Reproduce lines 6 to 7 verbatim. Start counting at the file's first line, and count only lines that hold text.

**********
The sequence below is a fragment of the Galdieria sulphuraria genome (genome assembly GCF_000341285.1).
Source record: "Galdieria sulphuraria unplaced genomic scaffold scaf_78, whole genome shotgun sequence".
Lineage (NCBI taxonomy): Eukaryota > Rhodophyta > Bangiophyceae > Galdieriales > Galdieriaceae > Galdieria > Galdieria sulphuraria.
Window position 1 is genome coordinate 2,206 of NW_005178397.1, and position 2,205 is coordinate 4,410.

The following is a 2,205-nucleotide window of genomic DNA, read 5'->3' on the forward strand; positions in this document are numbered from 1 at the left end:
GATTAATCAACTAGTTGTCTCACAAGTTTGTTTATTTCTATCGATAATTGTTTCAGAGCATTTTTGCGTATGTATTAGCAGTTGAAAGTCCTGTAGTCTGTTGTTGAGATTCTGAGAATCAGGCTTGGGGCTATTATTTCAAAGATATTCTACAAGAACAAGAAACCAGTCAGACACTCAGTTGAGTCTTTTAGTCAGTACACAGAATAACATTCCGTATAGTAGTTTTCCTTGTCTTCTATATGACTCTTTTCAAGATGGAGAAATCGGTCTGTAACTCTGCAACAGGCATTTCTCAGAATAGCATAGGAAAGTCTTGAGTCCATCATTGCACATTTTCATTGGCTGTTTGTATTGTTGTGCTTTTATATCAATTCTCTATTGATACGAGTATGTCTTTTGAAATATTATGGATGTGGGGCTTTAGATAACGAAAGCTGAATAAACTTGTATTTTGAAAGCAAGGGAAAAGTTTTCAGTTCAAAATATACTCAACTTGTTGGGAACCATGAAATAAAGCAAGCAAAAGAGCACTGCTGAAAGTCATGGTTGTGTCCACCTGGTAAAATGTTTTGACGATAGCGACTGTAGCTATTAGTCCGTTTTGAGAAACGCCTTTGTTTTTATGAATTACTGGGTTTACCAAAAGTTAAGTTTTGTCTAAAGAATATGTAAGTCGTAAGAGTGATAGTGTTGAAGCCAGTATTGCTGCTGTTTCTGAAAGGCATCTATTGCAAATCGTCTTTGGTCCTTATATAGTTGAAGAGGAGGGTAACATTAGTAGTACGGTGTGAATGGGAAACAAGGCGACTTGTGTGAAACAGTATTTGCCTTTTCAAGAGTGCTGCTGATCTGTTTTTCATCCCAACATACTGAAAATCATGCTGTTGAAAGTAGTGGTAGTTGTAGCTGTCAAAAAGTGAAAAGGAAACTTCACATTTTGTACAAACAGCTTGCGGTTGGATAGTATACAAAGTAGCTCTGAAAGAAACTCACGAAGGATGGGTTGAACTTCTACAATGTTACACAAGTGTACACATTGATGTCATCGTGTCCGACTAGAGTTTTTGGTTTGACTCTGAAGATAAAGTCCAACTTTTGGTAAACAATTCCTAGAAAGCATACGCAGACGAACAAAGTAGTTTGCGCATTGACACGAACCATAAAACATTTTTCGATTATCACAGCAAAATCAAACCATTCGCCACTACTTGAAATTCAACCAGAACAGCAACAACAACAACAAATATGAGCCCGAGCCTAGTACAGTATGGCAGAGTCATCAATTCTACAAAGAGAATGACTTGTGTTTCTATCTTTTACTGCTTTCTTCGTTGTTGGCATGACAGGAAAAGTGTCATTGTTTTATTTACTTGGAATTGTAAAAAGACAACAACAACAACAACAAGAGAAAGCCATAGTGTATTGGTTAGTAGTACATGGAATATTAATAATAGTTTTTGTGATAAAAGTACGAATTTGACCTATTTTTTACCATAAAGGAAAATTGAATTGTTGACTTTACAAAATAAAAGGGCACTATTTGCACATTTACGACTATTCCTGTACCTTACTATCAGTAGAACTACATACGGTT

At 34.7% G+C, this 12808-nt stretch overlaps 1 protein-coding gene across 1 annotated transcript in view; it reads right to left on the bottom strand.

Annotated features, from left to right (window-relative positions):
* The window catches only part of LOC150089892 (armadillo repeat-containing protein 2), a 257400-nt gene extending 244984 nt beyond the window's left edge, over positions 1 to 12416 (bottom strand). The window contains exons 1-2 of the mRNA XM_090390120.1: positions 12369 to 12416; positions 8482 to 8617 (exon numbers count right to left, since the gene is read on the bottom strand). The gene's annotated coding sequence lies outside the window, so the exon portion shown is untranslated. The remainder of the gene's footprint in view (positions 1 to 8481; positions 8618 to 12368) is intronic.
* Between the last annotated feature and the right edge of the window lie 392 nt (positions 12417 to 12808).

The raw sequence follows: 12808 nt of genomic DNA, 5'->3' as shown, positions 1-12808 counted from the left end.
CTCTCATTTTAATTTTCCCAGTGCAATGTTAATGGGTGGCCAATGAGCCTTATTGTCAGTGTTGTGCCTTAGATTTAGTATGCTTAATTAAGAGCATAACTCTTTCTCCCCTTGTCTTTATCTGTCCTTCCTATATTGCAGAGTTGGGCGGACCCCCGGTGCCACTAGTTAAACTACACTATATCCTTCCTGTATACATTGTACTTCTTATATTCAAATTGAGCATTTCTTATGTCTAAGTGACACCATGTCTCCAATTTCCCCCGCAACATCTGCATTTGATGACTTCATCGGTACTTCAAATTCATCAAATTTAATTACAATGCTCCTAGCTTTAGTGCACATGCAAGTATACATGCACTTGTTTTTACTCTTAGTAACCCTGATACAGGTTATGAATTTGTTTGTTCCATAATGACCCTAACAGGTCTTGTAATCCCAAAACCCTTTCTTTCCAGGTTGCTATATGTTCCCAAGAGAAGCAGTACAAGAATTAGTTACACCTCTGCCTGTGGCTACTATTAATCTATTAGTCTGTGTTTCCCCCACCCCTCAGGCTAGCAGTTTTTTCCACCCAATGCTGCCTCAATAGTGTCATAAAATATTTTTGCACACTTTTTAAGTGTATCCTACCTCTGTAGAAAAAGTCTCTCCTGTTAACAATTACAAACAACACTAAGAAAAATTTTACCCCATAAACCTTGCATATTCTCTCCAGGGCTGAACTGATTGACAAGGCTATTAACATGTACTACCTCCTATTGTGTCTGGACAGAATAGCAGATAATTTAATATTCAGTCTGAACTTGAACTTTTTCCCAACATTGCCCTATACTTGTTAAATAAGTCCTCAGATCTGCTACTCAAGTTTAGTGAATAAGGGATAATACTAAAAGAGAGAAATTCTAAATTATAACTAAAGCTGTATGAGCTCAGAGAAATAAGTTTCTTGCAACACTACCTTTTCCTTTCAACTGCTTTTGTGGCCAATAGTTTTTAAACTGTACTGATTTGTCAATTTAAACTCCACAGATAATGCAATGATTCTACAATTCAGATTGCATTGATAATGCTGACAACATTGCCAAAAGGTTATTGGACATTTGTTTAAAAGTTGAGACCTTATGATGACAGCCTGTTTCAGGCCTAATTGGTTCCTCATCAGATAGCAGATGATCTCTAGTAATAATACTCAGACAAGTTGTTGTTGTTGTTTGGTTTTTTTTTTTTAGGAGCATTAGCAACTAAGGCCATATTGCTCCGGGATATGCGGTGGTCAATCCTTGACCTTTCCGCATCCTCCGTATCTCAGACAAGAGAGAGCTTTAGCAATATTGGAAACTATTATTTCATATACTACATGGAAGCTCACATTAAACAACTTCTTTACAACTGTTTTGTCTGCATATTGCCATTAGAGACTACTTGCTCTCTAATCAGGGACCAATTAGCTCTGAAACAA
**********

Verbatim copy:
GATTAATCAACTAGTTGTCTCACAAGTTTGTTTATTTCTATCGATAATTGTTTCAGAGCATTTTTGCGTATGTATTAGCAGTTGAAAGTCCTGTAGTCTGTTGTTGAGATTCTGAGAATCAGGCTTGGGGCTATTATTTCAAAGATATTCTACAAGAACAAGAAACCAGTCAGACACTCAGTTGAGTCTTTTAGTCAGTACACAGAATAACATTCCGTATAGTAGTTTTCCTTGTCTTCTATATGACTCTTTTCAAGATGGAGAAATCGGTCTGTAACTCTGCAACAGGCATTTCTCAGAATAGCATAGGAAAGTCTTGAGTCCATCATTGCACATTTTCATTGGCTGTTTGTATTGTTGTGCTTTTATATCAATTCTCTATTGATACGAGTATGTCTTTTGAAATATTATGGATGTGGGGCTTTAGATAACGAAAGCTGAATAAACTTGTATTTTGAAAGCAAGGGAAAAGTTTTCAGTTCAAAATATACTCAACTTGTTGGGAACCATGAAATAAAGCAAGCAAAAGAGCACTGCTGAAAGTCATGGTTGTGTCCACCTGGTAAAATGTTTTGACGATAGCGACTGTAGCTATTAGTCCGTTTTGAGAAACGCCTTTGTTTTTATGAATTACTGGGTTTACCAAAAGTTAAGTTTTGTCTAAAGAATATGTAAGTCGTAAGAGTGATAGTGTTGAAGCCAGTATTGCTGCTGTTTCTGAAAGGCATCTATTGCAAATCGTCTTTGGTCCTTATATAGTTGAAGAGGAGGGTAACATTAGTAGTACGGTGTGAATGGGAAACAAGGCGACTTGTGTGAAACAGTATTTGCCTTTTCAAGAGTGCTGCTGATCTGTTTTTCATCCCAACATACTGAAAATCATGCTGTTGAAAGTAGTGGTAGTTGTAGCTGTCAAAAAGTGAAAAGGAAACTTCACATTTTGTACAAACAGCTTGCGGTTGGATAGTATACAAAGTAGCTCTGAAAGAAACTCACGAAGGATGGGTTGAACTTCTACAATGTTACACAAGTGTACACATTGATGTCATCGTGTCCGACTAGAGTTTTTGGTTTGACTCTGAAGATAAAGTCCAACTTTTGGTAAACAATTCCTAGAAAGCATACGCAGACGAACAAAGTAGTTTGCGCATTGACACGAACCATAAAACATTTTTCGATTATCACAGCAAAATCAAACCATTCGCCACTACTTGAAATTCAACCAGAACAGCAACAACAACAACAAATATGAGCCCGAGCCTAGTACAGTATGGCAGAGTCATCAATTCTACAAAGAGAATGACTTGTGTTTCTATCTTTTACTGCTTTCTTCGTTGTTGGCATGACAGGAAAAGTGTCATTGTTTTATTTACTTGGAATTGTAAAAAGACAACAACAACAACAACAAGAGAAAGCCATAGTGTATTGGTTAGTAGTACATGGAATATTAATAATAGTTTTTGTGATAAAAGTACGAATTTGACCTATTTTTTACCATAAAGGAAAATTGAATTGTTGACTTTACAAAATAAAAGGGCACTATTTGCACATTTACGACTATTCCTGTACCTTACTATCAGTAGAACTACATACGGTT

At 34.7% G+C, this 12808-nt stretch overlaps 1 protein-coding gene across 1 annotated transcript in view; it reads right to left on the bottom strand.